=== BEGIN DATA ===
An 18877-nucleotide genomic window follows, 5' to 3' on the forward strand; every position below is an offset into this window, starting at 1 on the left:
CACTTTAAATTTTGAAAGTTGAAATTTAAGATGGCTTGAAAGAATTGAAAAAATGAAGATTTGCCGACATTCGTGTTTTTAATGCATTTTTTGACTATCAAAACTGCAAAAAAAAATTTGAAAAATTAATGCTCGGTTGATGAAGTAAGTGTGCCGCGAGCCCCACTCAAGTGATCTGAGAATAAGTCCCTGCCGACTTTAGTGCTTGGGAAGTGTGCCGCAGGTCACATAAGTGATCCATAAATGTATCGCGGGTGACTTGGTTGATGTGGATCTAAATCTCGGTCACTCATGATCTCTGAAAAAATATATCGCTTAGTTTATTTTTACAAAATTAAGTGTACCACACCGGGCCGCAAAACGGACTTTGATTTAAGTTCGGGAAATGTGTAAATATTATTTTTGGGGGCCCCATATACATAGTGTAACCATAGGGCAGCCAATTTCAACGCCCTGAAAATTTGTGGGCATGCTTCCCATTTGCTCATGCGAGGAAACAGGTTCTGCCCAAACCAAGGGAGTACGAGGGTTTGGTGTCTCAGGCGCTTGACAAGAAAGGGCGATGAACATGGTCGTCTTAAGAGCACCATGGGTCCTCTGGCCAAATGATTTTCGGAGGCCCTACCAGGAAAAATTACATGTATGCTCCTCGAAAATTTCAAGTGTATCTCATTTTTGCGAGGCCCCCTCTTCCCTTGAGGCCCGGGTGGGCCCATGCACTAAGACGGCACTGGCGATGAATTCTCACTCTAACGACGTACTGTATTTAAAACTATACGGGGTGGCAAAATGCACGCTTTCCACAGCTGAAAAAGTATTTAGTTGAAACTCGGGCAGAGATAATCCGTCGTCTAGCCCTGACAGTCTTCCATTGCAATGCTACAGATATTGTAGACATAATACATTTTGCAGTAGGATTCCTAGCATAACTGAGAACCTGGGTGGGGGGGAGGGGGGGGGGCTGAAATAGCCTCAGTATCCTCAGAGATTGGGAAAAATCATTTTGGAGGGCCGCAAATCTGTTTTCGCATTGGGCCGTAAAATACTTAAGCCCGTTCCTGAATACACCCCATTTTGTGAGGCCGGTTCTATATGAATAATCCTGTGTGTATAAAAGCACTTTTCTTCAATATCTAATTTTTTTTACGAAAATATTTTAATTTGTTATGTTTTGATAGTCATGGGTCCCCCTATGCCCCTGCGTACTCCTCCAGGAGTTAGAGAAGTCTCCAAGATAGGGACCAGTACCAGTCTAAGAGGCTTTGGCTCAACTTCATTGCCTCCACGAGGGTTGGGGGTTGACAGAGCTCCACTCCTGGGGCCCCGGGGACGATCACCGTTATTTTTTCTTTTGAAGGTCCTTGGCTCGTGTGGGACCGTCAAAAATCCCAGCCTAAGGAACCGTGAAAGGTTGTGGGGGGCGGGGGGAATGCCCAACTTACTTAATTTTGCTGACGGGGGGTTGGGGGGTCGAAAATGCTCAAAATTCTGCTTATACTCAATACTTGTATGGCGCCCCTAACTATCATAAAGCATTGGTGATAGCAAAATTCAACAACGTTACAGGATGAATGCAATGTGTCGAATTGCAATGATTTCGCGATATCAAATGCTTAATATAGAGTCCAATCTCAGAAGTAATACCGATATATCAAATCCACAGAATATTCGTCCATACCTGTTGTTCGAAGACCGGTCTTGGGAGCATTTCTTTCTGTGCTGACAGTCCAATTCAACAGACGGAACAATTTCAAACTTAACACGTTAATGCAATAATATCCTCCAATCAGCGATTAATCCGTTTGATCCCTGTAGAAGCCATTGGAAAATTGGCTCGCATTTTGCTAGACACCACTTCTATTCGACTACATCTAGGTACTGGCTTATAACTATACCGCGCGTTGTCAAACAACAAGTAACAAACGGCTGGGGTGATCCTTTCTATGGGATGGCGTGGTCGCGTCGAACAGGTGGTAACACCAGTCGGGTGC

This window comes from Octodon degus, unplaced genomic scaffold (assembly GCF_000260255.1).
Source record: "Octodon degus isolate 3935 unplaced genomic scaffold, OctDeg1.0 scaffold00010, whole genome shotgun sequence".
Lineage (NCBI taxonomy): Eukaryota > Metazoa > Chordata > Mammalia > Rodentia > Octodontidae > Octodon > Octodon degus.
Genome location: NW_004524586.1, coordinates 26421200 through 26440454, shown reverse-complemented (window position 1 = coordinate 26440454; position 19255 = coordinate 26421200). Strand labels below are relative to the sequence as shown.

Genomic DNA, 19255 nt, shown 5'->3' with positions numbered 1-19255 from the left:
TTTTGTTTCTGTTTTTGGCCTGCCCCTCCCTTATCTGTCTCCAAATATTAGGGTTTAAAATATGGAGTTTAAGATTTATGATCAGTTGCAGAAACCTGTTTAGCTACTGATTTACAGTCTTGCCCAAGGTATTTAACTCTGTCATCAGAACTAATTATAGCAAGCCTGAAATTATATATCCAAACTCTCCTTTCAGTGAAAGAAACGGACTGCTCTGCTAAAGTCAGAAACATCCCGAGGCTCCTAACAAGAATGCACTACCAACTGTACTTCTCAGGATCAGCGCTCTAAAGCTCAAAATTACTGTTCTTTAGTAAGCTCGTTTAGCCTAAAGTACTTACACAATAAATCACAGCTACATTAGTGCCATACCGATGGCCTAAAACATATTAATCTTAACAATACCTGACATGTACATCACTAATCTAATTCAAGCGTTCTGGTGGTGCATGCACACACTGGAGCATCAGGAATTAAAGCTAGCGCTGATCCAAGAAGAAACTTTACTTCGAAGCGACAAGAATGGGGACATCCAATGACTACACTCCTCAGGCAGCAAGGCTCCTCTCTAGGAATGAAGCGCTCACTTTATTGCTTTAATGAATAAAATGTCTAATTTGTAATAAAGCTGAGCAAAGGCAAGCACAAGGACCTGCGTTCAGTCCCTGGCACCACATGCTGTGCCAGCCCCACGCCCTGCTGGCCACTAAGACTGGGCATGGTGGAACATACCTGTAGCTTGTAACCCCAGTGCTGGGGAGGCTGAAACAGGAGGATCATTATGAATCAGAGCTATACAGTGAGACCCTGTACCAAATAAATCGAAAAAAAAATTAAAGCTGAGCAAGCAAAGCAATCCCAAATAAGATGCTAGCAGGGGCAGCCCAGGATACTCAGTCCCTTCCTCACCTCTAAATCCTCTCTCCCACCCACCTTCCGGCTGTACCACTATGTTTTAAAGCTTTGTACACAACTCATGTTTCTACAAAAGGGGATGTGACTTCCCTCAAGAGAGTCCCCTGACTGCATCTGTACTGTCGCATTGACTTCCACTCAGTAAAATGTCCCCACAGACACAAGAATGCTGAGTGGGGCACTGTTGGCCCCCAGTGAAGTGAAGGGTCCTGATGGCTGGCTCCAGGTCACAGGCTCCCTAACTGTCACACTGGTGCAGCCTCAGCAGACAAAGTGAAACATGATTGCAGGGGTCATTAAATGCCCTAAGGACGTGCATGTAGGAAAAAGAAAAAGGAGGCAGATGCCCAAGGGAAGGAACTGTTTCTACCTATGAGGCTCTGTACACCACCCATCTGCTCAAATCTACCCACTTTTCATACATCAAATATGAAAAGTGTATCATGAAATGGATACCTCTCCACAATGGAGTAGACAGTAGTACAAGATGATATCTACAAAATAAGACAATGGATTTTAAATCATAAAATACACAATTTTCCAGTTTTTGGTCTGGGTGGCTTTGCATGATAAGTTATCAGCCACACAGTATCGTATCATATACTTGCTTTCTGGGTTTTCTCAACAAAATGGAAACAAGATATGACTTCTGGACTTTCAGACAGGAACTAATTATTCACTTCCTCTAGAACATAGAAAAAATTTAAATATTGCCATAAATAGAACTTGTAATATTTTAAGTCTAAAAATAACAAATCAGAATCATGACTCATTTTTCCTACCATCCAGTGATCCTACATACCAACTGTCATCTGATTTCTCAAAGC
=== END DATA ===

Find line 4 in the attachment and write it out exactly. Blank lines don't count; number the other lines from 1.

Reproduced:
Source record: "Octodon degus isolate 3935 unplaced genomic scaffold, OctDeg1.0 scaffold00010, whole genome shotgun sequence".